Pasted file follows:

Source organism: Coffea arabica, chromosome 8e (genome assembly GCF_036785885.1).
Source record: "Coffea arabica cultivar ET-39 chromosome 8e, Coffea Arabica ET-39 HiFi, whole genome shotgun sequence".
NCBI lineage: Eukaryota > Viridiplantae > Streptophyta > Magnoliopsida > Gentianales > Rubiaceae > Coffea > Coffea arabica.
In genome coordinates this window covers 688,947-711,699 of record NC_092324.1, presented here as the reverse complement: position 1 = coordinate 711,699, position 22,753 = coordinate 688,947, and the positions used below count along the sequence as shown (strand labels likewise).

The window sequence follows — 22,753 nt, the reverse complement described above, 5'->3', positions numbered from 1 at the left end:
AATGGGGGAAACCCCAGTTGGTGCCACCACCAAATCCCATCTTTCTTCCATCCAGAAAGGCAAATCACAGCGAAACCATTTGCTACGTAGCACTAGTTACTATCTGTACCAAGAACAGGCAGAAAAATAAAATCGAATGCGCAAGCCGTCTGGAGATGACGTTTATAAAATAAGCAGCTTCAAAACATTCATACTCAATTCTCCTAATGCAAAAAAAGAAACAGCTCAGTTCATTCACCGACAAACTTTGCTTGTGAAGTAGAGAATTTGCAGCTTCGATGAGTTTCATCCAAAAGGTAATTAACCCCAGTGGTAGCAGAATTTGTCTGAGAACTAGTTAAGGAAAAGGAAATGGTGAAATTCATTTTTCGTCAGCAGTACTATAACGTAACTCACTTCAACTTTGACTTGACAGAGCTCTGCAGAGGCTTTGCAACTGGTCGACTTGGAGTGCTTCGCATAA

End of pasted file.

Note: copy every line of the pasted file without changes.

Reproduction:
Source organism: Coffea arabica, chromosome 8e (genome assembly GCF_036785885.1).
Source record: "Coffea arabica cultivar ET-39 chromosome 8e, Coffea Arabica ET-39 HiFi, whole genome shotgun sequence".
NCBI lineage: Eukaryota > Viridiplantae > Streptophyta > Magnoliopsida > Gentianales > Rubiaceae > Coffea > Coffea arabica.
In genome coordinates this window covers 688,947-711,699 of record NC_092324.1, presented here as the reverse complement: position 1 = coordinate 711,699, position 22,753 = coordinate 688,947, and the positions used below count along the sequence as shown (strand labels likewise).

The window sequence follows — 22,753 nt, the reverse complement described above, 5'->3', positions numbered from 1 at the left end:
AATGGGGGAAACCCCAGTTGGTGCCACCACCAAATCCCATCTTTCTTCCATCCAGAAAGGCAAATCACAGCGAAACCATTTGCTACGTAGCACTAGTTACTATCTGTACCAAGAACAGGCAGAAAAATAAAATCGAATGCGCAAGCCGTCTGGAGATGACGTTTATAAAATAAGCAGCTTCAAAACATTCATACTCAATTCTCCTAATGCAAAAAAAGAAACAGCTCAGTTCATTCACCGACAAACTTTGCTTGTGAAGTAGAGAATTTGCAGCTTCGATGAGTTTCATCCAAAAGGTAATTAACCCCAGTGGTAGCAGAATTTGTCTGAGAACTAGTTAAGGAAAAGGAAATGGTGAAATTCATTTTTCGTCAGCAGTACTATAACGTAACTCACTTCAACTTTGACTTGACAGAGCTCTGCAGAGGCTTTGCAACTGGTCGACTTGGAGTGCTTCGCATAA